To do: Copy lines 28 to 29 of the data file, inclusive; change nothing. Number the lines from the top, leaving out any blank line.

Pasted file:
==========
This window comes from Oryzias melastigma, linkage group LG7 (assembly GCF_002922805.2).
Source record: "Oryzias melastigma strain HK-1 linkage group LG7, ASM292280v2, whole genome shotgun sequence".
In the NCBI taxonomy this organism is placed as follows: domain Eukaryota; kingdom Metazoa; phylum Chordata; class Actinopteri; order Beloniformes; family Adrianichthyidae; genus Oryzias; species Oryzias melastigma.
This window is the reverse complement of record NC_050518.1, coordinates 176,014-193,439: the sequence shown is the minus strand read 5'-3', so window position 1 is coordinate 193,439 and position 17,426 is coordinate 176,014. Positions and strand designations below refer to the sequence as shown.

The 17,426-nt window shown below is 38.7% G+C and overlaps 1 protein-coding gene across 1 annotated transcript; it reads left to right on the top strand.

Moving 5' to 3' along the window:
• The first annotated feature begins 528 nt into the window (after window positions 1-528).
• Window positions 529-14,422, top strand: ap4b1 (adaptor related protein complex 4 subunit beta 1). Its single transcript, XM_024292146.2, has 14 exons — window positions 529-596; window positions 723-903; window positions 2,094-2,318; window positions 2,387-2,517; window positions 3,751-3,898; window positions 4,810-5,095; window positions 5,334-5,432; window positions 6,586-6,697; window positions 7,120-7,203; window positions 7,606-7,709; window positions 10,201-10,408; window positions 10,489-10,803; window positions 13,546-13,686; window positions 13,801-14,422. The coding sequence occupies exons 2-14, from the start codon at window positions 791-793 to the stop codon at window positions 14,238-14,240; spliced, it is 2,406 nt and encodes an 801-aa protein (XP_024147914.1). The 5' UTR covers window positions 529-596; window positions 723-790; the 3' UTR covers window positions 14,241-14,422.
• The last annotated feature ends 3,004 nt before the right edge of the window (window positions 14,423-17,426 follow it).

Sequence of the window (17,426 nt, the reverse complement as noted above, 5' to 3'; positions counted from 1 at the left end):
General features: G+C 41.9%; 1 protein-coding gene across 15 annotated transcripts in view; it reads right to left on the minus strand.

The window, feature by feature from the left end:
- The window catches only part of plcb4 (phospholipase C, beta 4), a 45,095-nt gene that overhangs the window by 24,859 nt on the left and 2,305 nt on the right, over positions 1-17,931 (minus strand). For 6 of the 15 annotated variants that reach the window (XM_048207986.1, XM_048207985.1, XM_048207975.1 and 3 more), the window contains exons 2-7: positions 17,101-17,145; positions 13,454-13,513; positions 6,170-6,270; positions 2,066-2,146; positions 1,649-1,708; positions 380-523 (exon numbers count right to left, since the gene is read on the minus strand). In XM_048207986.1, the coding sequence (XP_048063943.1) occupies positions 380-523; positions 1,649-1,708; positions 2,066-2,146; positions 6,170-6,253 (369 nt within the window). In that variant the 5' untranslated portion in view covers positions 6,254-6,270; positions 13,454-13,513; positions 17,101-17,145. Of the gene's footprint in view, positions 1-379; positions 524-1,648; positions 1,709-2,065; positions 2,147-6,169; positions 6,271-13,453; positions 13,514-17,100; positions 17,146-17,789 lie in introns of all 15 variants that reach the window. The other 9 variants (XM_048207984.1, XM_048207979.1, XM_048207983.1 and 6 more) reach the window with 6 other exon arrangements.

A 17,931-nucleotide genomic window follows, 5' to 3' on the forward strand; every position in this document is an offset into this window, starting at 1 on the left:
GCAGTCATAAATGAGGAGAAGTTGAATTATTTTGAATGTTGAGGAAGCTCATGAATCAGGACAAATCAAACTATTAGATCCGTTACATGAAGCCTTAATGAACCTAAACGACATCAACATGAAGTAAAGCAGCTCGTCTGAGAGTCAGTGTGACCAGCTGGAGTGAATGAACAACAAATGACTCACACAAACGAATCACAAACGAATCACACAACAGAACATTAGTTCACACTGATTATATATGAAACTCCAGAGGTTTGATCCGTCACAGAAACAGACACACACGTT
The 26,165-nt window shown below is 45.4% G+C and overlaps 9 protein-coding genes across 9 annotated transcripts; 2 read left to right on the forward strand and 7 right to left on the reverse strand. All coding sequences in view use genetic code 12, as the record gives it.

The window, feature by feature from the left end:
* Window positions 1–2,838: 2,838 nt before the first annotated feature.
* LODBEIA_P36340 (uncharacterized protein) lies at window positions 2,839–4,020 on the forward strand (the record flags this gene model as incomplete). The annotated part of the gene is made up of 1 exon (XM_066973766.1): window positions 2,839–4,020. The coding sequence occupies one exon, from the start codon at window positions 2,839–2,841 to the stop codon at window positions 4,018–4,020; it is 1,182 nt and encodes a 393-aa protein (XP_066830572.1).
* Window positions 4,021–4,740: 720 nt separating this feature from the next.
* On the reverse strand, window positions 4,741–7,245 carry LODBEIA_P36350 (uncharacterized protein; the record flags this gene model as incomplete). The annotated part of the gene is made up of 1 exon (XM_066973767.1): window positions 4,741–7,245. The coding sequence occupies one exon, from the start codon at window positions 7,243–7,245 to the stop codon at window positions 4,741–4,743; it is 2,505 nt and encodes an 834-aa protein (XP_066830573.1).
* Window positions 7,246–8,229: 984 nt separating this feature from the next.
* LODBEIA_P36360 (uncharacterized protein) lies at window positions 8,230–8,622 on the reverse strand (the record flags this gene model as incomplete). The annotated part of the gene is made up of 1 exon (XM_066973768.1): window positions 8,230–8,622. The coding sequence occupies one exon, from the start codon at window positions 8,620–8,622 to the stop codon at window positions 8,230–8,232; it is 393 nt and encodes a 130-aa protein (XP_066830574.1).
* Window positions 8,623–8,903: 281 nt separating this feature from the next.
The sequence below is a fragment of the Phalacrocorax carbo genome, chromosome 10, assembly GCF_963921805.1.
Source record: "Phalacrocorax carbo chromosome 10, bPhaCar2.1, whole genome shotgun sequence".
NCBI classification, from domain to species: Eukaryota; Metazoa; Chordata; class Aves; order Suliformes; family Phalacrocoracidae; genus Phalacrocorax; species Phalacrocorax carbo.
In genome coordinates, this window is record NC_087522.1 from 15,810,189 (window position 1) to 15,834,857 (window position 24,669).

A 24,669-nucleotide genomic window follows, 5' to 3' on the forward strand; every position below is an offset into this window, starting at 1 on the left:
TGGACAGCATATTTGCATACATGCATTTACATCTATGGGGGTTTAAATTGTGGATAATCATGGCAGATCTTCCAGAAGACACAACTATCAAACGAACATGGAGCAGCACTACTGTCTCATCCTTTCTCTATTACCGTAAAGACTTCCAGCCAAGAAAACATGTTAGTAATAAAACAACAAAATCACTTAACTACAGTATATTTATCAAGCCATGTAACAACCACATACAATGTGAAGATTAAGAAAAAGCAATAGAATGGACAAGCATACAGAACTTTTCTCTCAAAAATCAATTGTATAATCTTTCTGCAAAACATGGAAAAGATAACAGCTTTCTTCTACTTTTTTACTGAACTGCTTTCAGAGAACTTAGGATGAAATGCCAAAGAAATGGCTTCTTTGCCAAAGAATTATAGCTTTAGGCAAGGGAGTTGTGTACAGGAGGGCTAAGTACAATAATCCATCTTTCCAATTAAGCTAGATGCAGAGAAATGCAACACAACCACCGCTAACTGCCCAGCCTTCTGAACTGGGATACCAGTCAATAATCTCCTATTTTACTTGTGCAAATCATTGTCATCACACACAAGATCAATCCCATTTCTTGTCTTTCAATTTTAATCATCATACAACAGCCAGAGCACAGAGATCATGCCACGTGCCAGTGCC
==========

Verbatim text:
In genome coordinates, this window is record NC_087522.1 from 15,810,189 (window position 1) to 15,834,857 (window position 24,669).

A 24,669-nucleotide genomic window follows, 5' to 3' on the forward strand; every position below is an offset into this window, starting at 1 on the left: